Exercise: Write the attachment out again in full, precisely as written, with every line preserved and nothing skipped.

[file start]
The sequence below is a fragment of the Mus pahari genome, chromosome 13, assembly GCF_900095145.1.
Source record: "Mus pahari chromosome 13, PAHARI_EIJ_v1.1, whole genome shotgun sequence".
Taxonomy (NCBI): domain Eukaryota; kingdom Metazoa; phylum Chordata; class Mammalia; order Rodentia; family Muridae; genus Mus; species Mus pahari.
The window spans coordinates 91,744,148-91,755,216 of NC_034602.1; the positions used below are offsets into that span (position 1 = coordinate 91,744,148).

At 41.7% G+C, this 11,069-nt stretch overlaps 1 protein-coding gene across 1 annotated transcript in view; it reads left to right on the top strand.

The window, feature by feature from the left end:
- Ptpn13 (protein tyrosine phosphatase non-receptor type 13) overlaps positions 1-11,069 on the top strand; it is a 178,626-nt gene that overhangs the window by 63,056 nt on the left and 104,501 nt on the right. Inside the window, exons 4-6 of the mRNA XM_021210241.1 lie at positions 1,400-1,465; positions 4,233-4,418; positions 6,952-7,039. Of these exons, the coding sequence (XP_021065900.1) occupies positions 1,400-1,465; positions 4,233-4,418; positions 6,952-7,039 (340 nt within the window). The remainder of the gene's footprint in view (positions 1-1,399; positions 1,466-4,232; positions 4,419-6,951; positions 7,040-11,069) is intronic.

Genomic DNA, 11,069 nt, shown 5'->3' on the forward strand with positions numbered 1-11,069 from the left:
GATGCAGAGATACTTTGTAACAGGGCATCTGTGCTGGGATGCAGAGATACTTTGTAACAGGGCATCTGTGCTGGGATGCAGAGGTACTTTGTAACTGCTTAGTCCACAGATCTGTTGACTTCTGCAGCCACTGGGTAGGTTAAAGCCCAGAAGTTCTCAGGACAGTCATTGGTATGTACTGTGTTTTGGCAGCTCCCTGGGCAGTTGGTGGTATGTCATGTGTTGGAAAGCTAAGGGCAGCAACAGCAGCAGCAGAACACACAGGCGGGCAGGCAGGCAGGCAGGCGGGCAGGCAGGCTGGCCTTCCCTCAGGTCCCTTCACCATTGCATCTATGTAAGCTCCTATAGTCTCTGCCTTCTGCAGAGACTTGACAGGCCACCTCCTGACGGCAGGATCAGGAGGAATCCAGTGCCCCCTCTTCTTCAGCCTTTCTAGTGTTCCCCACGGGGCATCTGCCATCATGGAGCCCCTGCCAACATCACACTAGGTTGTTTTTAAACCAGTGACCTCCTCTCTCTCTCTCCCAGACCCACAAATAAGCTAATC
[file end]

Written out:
The sequence below is a fragment of the Mus pahari genome, chromosome 13, assembly GCF_900095145.1.
Source record: "Mus pahari chromosome 13, PAHARI_EIJ_v1.1, whole genome shotgun sequence".
Taxonomy (NCBI): domain Eukaryota; kingdom Metazoa; phylum Chordata; class Mammalia; order Rodentia; family Muridae; genus Mus; species Mus pahari.
The window spans coordinates 91,744,148-91,755,216 of NC_034602.1; the positions used below are offsets into that span (position 1 = coordinate 91,744,148).

At 41.7% G+C, this 11,069-nt stretch overlaps 1 protein-coding gene across 1 annotated transcript in view; it reads left to right on the top strand.

The window, feature by feature from the left end:
- Ptpn13 (protein tyrosine phosphatase non-receptor type 13) overlaps positions 1-11,069 on the top strand; it is a 178,626-nt gene that overhangs the window by 63,056 nt on the left and 104,501 nt on the right. Inside the window, exons 4-6 of the mRNA XM_021210241.1 lie at positions 1,400-1,465; positions 4,233-4,418; positions 6,952-7,039. Of these exons, the coding sequence (XP_021065900.1) occupies positions 1,400-1,465; positions 4,233-4,418; positions 6,952-7,039 (340 nt within the window). The remainder of the gene's footprint in view (positions 1-1,399; positions 1,466-4,232; positions 4,419-6,951; positions 7,040-11,069) is intronic.

Genomic DNA, 11,069 nt, shown 5'->3' on the forward strand with positions numbered 1-11,069 from the left:
GATGCAGAGATACTTTGTAACAGGGCATCTGTGCTGGGATGCAGAGATACTTTGTAACAGGGCATCTGTGCTGGGATGCAGAGGTACTTTGTAACTGCTTAGTCCACAGATCTGTTGACTTCTGCAGCCACTGGGTAGGTTAAAGCCCAGAAGTTCTCAGGACAGTCATTGGTATGTACTGTGTTTTGGCAGCTCCCTGGGCAGTTGGTGGTATGTCATGTGTTGGAAAGCTAAGGGCAGCAACAGCAGCAGCAGAACACACAGGCGGGCAGGCAGGCAGGCAGGCGGGCAGGCAGGCTGGCCTTCCCTCAGGTCCCTTCACCATTGCATCTATGTAAGCTCCTATAGTCTCTGCCTTCTGCAGAGACTTGACAGGCCACCTCCTGACGGCAGGATCAGGAGGAATCCAGTGCCCCCTCTTCTTCAGCCTTTCTAGTGTTCCCCACGGGGCATCTGCCATCATGGAGCCCCTGCCAACATCACACTAGGTTGTTTTTAAACCAGTGACCTCCTCTCTCTCTCTCCCAGACCCACAAATAAGCTAATC